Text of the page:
Then I built a "hydronic sandwich" using aluminum heat transfer plates between 'sleepers' of 3/4" foil-faced isocyanurate insulation.
With Lisa's help, we routed 1/2" pex tubing in a serpentine pattern through the wall, across the doorway framing, through the smaller side wall, then back to the starting point...then we repeated it in the second bedroom with a separate run of pex...whew!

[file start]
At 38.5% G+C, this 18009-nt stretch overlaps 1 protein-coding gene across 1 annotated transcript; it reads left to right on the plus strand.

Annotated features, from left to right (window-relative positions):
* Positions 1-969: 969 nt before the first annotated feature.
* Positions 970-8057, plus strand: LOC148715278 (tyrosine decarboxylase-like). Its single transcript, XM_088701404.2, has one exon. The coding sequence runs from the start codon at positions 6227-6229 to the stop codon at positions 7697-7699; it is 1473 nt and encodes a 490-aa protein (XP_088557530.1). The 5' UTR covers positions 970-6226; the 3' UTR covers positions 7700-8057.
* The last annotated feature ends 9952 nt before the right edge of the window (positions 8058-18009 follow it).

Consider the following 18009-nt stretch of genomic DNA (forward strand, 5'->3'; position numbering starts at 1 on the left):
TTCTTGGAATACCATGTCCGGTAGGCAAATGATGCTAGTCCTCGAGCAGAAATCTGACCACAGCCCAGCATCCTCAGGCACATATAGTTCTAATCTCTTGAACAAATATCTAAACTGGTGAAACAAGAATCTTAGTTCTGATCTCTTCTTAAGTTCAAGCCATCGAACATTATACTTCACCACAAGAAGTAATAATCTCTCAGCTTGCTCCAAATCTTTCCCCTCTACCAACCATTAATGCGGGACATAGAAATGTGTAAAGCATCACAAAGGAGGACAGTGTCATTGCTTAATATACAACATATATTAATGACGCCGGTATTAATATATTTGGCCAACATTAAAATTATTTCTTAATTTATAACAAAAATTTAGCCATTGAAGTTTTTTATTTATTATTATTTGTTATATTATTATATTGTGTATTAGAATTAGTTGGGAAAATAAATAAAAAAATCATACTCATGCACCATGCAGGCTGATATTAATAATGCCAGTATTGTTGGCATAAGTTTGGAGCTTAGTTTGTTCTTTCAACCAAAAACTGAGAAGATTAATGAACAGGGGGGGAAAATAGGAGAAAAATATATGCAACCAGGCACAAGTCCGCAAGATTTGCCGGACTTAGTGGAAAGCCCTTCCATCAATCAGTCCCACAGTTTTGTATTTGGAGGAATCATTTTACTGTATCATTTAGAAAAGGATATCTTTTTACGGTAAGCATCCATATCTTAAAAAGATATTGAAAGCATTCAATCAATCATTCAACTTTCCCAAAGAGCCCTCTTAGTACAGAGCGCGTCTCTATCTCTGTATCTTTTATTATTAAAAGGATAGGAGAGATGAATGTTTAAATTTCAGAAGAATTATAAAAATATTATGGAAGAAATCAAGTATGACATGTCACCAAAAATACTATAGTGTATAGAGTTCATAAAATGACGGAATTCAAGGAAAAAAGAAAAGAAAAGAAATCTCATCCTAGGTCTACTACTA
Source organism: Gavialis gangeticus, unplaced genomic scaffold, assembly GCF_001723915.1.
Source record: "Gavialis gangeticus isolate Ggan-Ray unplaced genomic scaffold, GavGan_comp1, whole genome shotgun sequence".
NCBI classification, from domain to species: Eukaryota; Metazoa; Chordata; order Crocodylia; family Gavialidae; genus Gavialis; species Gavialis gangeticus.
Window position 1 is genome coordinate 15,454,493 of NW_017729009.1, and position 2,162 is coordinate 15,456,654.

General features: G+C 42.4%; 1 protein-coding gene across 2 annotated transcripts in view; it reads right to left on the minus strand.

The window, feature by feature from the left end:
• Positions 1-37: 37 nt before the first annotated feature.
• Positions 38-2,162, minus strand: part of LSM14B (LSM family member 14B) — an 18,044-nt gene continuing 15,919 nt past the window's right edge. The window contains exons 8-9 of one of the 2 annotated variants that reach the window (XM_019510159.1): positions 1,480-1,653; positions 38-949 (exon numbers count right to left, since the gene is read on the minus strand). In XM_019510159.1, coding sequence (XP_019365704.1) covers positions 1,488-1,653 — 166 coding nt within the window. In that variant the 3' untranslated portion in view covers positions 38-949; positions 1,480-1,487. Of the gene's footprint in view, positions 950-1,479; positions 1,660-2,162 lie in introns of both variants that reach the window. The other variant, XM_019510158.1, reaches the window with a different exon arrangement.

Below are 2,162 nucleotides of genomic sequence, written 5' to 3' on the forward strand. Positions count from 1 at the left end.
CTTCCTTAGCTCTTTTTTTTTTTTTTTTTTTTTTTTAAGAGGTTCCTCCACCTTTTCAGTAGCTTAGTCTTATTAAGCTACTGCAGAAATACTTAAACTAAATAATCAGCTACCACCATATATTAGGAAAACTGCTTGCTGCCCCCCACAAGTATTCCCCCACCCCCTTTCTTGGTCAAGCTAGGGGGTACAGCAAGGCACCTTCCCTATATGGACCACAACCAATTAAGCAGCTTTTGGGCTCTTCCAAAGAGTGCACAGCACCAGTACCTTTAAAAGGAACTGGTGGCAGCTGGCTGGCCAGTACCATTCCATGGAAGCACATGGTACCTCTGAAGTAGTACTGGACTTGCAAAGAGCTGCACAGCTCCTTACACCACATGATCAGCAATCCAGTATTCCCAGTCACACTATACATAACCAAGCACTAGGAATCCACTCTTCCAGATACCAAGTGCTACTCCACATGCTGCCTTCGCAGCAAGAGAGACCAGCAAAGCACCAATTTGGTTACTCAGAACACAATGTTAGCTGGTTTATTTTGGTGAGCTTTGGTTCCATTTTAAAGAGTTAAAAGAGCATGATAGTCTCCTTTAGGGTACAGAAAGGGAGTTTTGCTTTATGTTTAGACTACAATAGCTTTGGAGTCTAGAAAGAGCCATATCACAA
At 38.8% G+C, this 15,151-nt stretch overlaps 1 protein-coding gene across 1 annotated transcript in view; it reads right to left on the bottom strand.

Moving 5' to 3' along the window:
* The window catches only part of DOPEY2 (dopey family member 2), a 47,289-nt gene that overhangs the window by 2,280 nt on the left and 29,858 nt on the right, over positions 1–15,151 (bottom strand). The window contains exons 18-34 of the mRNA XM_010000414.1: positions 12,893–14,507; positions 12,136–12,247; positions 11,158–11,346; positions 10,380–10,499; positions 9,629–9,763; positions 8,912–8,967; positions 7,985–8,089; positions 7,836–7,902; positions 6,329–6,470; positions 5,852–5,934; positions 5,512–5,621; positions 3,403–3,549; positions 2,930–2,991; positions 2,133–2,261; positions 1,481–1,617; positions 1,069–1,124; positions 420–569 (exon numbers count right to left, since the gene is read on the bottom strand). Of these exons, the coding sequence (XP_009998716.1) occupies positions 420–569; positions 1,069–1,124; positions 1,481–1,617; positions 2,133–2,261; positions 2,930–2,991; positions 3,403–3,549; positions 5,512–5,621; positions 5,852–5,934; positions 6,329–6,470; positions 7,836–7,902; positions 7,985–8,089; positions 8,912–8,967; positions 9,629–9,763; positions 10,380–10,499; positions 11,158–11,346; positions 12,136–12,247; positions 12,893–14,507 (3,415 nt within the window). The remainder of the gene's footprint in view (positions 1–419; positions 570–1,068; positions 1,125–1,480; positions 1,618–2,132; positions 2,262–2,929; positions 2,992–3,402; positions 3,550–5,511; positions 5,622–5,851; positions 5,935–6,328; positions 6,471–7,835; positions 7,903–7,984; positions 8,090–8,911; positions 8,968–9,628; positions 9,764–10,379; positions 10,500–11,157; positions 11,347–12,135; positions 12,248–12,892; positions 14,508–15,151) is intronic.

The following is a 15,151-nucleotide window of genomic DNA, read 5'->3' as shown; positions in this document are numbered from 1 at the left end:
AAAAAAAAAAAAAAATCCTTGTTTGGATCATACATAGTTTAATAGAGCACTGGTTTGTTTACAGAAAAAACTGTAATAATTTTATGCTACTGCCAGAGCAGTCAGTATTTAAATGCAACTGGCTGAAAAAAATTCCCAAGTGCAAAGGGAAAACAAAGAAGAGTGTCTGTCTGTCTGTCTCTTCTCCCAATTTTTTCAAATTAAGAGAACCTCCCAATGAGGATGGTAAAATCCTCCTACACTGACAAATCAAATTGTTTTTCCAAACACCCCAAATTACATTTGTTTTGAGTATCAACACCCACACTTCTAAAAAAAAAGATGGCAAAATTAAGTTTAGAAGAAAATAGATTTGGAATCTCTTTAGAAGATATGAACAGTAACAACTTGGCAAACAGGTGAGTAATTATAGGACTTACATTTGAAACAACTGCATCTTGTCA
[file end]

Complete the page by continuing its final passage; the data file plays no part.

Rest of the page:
Finally, ready for drywall, which is screwed into the studs being VERY CAREFUL not to puncture the tubing runs.... The aluminum plates help conduct the heat out of the pex tubing and into the drywall surface. The insulation 'sleepers' act as spacers between the drywall and studs, and help direct the heat out outward to the room. The drywall surface readily conducts the heat and radiates it outward to the room. By using this method rather than the more tradition underfloor hydronic installation, more BTUs can be delivered to the room at lower water temps...and it was a much easier and less expensive method in this case. The obvious downside to this method is the risk of puncturing the tubing with fasteners. I took a lot of pictures of the assembly and documented the pex locations so if we ever need to hang a picture on the wall, I'll know where not to pound a nail!